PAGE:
Morris Levy and Suge Knight have similiar backgrounds. Levy was an colorful
character who invoked fear and intimidation among his artists. Levy threatened
artists by holding them over balconies and he was connected to the mob; he had
numerous run-ins with law enforcement. Like Suge Knight, he owned his
Morris Levy was born in the
East Bronx, New York. He would go into the nightclub and restaurant business.
He was the owner of the legendary Birdland nightclub.
The best talent performed
at Birdland: Miles, Bird, Monk, Dizzy and Coltrane. Over 1.4 million people
flocked to Birdland in its first two years of operation.
Levy would launch Roulette
Records with George Goldner and Joe Kolsky in 1957. He often took credit
for songs written by his artists. Frankie Lymon wrote "Why Do Fools Fall
In Love," Levy took credit and collected the royalties.
Lymon would die broke.
Over the years, Levy would collect songwriter and publishing royalties on an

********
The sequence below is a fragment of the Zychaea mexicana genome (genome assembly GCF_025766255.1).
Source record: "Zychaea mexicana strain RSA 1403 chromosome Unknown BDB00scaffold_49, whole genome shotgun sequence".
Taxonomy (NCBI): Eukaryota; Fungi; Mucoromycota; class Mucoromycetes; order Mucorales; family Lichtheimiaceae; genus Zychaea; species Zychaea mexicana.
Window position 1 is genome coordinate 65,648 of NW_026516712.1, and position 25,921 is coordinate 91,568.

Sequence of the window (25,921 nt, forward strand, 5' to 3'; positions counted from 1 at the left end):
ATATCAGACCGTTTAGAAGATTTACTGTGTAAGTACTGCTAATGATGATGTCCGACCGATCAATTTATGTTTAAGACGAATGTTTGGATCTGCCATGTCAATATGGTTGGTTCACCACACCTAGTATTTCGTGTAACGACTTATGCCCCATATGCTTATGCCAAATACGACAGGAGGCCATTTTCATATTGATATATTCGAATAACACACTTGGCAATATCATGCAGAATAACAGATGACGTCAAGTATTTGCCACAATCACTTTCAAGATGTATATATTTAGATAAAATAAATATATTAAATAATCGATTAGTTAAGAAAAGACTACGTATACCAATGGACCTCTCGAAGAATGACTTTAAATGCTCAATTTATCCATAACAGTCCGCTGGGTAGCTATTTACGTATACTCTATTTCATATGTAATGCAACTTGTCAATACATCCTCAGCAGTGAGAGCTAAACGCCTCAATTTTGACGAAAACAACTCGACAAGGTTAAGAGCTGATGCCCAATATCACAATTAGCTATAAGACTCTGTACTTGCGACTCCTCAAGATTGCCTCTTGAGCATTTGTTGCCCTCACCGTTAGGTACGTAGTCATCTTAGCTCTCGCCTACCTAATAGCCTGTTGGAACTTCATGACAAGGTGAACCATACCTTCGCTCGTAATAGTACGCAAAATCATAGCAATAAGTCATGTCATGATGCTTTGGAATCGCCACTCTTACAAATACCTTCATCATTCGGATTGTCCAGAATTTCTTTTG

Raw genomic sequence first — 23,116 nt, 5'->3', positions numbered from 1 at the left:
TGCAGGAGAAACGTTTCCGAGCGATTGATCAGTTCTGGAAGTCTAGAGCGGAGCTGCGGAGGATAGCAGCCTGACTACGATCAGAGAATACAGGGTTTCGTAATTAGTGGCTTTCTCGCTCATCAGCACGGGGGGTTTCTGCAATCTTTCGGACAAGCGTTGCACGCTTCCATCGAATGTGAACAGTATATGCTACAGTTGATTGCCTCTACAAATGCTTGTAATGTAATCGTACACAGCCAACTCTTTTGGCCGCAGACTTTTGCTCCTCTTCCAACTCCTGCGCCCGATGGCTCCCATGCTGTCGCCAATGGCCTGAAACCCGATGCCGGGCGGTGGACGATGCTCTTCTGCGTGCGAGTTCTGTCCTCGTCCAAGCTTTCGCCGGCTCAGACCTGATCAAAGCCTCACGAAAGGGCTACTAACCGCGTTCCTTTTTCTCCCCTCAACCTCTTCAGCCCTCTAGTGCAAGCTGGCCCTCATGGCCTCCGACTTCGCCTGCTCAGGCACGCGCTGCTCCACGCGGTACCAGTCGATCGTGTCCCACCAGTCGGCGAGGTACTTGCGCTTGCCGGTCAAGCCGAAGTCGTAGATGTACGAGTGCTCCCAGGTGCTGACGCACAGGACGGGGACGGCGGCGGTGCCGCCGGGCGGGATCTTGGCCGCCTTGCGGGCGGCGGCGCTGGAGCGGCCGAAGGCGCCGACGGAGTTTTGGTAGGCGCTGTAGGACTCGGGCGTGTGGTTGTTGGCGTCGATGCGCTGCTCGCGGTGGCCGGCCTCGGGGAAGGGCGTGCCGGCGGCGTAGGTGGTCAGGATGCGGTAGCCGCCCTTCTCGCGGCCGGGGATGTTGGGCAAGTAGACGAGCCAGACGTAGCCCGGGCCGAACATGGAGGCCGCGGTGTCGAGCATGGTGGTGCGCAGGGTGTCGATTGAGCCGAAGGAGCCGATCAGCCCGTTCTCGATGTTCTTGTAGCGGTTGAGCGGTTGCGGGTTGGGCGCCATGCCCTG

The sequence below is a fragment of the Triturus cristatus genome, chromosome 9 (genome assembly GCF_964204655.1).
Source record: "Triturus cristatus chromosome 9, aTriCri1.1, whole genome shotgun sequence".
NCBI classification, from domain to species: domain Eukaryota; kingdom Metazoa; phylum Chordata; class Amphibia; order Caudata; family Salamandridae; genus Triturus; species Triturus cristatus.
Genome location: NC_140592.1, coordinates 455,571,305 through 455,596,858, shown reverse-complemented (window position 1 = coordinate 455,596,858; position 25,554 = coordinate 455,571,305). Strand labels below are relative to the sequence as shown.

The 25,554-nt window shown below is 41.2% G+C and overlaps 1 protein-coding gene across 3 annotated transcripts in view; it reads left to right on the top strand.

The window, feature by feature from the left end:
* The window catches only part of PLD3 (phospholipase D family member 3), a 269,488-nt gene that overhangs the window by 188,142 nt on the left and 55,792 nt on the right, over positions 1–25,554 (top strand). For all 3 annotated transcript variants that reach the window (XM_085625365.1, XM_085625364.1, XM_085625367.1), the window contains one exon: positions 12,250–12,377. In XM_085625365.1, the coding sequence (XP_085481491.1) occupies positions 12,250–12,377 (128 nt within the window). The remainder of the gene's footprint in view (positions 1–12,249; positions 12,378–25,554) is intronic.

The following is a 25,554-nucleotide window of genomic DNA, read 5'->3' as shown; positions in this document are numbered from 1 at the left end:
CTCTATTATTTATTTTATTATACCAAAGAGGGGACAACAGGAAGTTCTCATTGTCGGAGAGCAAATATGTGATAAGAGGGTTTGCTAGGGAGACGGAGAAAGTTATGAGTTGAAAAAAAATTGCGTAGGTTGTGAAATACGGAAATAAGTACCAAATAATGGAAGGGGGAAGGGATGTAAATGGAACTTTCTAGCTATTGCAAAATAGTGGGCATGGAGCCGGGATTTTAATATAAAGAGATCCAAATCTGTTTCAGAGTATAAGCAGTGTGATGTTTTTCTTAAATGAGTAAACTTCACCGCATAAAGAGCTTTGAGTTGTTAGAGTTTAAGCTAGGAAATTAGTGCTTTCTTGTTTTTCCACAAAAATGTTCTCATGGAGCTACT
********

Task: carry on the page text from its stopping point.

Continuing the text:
additional 100 songs that he did not write. He stopped at nothing to gain
complete control of his artists.
Levy was also in business
with radio personality Alan Freed. They successfully promoted and produced
the Rock & Roll concerts of the 1950's and 1960's.
Levy got into publishing by
accident. An ASCAP rep came to Birdland and informed Levy, each time an
artist covered a song, a royalty had to be paid to the person who owned the
Levy sprung into action and
purchased the Big Seven catalogue. This catalogue has over 30,000 titles,
including: "TheYellow Rose Of Texas" and Lulaby Of Birdland."
Levy diversified his holdings
and purchased a record store chain, he also purchased championship race horses,
he sold shares to rock stars and their managers.
Before his death, he was offered
$30 million for his record store chain, he declined the offer.
Levy had several altercations
with federal authorities due to his association with the Genovese Crime Family.
He would avoid prosecution until 1988, he was convicted of Federal Racketeering
Levy was sentenced to ten
years, he remained free on bond.
In 1989, Levy sold Roulette
Records to Rhino-EMI partnership. In 1990, Morris Levy would die of Cancer.
At the time of his death, Levy's publishing catalogue was valued at $75
Source: "Hit Men" by Frederick Dannen